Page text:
This is going to be a sickeningly quick series of blog posts as I attempt to make an eight-minute vampire movie in
twelve sixteen days, using only what I can borrow from the office and bribe my friends into doing. At stake, so to speak, is $1000 in prize money and, now that I’m telling you all that I’m going to do it, my honor. This is the contest; entrants are invited to make their own episode of the vampire web series The Hunted. The deadline is Sunday Thursday.
There are not words to describe the epic of my fail, but in a good way: the deadline for the contest has been extended to Thursday the 16th, and I didn’t even notice until I was done shooting and already an entire night and day into the editing process. I haven’t looked at or really thought about the movie since Sunday night, made easier by the arrival of this kitten in my apartment. Now that I have a little distance from the project, I’m ready to go back to it.
Editing satisfies my deep-seated need to obsess over details and is way more creative than lining up pencils on my desk. It’s another tool for telling the story: you write a script, which changes as the actors inhabit the characters, and the footage you get of them changes depending on how you cut, reorder, and otherwise tweak it. Going out in the field clutching a script and a camera was terrifying, and though I had fun with the actors and enjoyed everything they brought to the project, it’s a relief to be back at a computer, alone with Final Cut Express and a cup of tea.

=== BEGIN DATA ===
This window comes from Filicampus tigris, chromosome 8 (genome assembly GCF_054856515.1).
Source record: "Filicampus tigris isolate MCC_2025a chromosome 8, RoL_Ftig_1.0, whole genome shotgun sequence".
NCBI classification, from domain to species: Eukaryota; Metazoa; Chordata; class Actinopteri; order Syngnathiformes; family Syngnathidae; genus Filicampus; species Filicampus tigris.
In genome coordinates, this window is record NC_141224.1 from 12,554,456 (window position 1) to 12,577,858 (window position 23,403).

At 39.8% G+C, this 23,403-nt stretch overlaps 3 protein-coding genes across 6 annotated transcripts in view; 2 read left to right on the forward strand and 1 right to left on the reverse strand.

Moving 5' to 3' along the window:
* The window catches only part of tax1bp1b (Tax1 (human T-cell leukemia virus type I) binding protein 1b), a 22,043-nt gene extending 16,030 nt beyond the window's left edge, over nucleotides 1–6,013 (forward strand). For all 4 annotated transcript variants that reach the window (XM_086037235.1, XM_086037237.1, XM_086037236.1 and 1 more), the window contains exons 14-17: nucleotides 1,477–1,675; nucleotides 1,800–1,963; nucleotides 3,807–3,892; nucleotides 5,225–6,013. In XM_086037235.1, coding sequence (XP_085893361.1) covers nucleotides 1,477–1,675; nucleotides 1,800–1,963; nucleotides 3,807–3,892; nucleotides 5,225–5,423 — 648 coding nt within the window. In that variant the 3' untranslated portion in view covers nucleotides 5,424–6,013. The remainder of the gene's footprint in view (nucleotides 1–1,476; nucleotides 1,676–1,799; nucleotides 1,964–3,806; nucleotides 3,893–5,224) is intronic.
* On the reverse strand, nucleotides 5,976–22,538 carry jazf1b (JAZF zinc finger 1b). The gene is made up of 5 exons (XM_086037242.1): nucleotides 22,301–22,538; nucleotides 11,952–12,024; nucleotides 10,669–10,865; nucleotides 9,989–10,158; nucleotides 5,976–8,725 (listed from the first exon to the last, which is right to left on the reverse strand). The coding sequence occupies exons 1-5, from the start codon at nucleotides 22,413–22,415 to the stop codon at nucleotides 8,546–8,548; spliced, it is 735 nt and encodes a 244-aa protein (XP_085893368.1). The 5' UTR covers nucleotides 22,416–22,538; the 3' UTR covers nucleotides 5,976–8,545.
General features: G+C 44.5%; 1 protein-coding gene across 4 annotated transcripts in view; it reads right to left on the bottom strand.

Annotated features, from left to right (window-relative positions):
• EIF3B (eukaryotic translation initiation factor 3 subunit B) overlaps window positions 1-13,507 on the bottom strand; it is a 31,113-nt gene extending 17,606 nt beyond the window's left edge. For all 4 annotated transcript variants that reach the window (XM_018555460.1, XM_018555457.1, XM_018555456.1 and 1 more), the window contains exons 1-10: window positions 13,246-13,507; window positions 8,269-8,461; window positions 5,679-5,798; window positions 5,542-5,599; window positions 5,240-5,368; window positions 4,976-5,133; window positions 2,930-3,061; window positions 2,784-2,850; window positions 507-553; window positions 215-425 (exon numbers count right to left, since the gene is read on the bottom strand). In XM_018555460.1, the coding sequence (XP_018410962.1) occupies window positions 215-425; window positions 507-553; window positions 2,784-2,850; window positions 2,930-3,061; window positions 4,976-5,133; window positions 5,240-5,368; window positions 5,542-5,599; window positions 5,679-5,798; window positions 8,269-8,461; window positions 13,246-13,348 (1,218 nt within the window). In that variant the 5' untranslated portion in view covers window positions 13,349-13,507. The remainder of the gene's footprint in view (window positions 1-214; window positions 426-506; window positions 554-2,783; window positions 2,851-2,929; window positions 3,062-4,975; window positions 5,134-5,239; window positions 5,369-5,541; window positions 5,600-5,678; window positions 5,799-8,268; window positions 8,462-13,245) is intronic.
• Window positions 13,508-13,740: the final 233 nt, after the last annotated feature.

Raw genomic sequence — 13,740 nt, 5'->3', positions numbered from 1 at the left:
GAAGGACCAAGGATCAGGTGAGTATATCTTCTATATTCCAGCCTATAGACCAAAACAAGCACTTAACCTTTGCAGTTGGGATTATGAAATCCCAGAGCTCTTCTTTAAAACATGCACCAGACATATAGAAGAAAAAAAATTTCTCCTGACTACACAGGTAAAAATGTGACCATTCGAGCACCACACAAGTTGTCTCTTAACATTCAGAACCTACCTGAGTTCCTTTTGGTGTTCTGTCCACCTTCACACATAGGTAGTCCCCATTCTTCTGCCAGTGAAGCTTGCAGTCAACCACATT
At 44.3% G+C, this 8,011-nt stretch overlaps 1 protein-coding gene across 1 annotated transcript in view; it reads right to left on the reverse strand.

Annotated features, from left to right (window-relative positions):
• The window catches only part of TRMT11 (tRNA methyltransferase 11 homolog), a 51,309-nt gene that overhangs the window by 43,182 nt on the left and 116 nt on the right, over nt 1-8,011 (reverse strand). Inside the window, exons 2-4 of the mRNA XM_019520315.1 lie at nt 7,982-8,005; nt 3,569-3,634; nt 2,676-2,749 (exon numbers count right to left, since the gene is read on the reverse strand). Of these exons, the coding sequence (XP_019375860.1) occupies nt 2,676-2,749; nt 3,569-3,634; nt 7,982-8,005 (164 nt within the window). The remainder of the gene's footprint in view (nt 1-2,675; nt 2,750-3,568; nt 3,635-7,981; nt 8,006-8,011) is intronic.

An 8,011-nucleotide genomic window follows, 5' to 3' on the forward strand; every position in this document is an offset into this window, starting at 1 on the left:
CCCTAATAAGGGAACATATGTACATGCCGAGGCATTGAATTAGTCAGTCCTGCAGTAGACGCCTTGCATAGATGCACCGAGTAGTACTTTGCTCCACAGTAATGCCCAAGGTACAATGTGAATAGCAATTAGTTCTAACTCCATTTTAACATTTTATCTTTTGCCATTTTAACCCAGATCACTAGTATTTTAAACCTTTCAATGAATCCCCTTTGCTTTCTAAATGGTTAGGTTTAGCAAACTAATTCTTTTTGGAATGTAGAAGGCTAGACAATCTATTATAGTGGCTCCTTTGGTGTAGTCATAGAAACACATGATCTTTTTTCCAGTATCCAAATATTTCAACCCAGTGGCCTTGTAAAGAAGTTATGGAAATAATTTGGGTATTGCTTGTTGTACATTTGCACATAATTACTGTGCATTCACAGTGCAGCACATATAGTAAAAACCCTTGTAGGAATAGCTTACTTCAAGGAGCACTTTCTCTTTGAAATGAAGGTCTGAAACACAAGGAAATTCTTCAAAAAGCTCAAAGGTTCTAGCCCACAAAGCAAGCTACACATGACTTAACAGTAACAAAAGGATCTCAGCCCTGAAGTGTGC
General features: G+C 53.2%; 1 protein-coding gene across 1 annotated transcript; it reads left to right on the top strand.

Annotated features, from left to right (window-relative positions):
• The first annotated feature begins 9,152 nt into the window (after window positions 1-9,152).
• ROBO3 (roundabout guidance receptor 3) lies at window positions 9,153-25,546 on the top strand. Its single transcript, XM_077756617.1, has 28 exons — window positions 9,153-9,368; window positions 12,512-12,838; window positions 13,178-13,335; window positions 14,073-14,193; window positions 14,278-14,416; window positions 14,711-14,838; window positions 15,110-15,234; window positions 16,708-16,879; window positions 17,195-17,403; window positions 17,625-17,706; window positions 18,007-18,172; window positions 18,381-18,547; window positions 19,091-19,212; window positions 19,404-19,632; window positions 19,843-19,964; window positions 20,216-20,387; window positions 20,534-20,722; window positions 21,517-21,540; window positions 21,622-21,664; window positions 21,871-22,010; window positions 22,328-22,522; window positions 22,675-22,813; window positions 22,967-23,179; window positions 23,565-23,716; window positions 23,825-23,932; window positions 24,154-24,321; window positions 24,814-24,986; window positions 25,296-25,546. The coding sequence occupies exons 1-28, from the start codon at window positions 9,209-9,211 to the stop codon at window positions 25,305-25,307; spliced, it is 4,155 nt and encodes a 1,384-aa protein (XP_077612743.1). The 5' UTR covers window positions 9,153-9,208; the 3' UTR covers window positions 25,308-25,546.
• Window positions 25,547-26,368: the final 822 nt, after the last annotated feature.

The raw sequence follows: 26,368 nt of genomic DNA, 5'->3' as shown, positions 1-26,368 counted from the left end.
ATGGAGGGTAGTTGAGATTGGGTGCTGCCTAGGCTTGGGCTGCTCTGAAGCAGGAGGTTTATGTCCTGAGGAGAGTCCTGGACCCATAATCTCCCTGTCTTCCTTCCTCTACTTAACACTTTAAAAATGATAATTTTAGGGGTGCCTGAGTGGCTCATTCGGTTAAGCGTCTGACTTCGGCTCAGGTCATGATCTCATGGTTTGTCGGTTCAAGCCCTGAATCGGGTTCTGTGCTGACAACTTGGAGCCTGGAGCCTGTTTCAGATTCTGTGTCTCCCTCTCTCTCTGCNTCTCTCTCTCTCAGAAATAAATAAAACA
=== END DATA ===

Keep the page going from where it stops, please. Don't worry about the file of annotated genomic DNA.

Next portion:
I left everything rendering overnight, and my first task was to winnow out the totally unusable takes. (Hint: clips under ten seconds most likely end in “Fuck, sorry!”) This left me with an hour and a half of footage. A few scenes were done with one great take and I could just trash the other attempts, and a few more were complicated mash-ups of several shots that also whittled down nicely. My rough cut was ten and a half minutes long, two and a half minutes longer than the maximum. Something like six hours later, it was eight and a half minutes long, what with tightening up the beginnings and ends of scenes and actually cutting several lines. Those last thirty seconds are going to be painful, though. Lose some of the funny camera confessional? Go without the artsy angst? And I can’t possibly cut that long pan around the bloody corpses, can I?
Find out next time in, “A Tale Told by an Idiot,” or, The Final Cut
[Image of Clint and Danny is © the lovely and talented Ellen Wright and used with her permission; image of the kitty is by me.]